The Progressives of the late nineteenth and early twentieth centuries fought for the recall initiatives that brought Gray Davis down. They also fought against the "smoky room" nominating process that allowed party elites to control nominees to elected office. Over the last hundred years, campaigns have changed in ways the Progressives could never have imagined; one of the equalizers for unseating an incumbent is name recognition. Celebrity has power. Turning fame into a political career is hardly original to Arnold Schwarzenegger. California turned out not just a well-known actor turned Governor, but Senator Sonny Bono, dancer turned right-wing Senator George Murphy and Congresswoman Helen Gahagan Douglas. Douglas, a singer and Broadway actress, wasn’t really a film star; her only Hollywood role was as the title character in the film adaption of H. Rider Haggard’s She. But her husband, Melvyn Douglas, provided enough Tinseltown credibility for two. Later, two-term Congresswoman Douglas was smeared as a Communist sympathizer by Richard Nixon during their 1950 battle for a California Senate seat; she’ll go down in history as the first person to label him "Tricky Dick". Hall of Famers Bill Bradley, Jim Bunning, and Tom Osbourne went to Washington. So did b-listers including Fred "Gopher" Grandy and Ben "Cooter" Jones. Jesse Ventura became governor of Minnesota. (Predator clearly had magic gubernatorial powers.) But why look at solely at athletes and actors? When the people of Colorado sent John Glenn to the Senate, were they considering his stances on the issues or his dual appeal as a war hero and the first American to orbit the earth? What about all the generals who made it to the White House? Chester Arthur at least had a bureaucratic background as port collector for the state of New York before becoming Vice President, but Dwight Eisenhower and that excellent writer (and lousy President) Ulysses S. Grant were political blank slates.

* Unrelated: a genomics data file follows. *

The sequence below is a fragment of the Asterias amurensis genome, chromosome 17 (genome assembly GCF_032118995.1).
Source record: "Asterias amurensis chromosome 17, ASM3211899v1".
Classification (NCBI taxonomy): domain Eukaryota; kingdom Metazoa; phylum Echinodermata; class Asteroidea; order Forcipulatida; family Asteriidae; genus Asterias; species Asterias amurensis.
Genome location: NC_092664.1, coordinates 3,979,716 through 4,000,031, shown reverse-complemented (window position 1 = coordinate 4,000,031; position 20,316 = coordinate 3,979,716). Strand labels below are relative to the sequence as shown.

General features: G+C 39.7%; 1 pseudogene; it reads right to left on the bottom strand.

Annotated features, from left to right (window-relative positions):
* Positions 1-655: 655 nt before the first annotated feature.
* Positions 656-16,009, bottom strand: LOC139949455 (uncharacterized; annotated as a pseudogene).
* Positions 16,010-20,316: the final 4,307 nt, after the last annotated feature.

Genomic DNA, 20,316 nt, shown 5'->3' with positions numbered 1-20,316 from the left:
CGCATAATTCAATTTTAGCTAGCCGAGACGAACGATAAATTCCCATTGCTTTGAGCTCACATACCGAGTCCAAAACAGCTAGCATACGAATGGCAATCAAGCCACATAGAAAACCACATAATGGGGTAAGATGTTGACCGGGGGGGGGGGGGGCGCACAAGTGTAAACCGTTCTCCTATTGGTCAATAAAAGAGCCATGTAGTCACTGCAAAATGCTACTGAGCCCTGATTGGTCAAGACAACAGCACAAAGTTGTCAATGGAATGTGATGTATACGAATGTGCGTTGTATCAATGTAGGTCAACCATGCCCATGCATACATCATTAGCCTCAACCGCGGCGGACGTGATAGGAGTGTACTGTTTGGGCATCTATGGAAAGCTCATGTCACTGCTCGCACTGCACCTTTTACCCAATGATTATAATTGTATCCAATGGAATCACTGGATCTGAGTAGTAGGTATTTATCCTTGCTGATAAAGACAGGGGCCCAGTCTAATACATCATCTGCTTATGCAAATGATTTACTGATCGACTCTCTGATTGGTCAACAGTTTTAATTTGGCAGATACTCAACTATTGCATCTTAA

Where’s the distinction between modern politics and performance art? The California gubernatorial race featured a lot of campaigns that walked the line. Were they jokes? Maybe a publicity stunt (although adult film actress Mary Carey sounds a lot more lucid, if not serious, than one might expect)? A means of sending a message? Perhaps the first step in a terrifyingly Machiavellian plot to seize the Presidency? That last one seems unlikely.

Modern campaigning has been largely severed from the actual act of governing. The world will get to see how Schwarzenegger does at that part of his job. Entirely apart from his nasty character, he’s probably not going to solve California’s fiscal problems and I don’t think he has a plan to. But even if he’s no better at being governor than Pigasus would have been, he was elected because he projected a message than millions of Californians found reassuring. The election in 2006 will be decided by other things than being able to deliver a stump speech and fend off fearsome interrogators like Jay Leno. But there’s political strength in being iconic, strength that Schwarzenegger is probably going to start wishing for now that he’s just another poltician.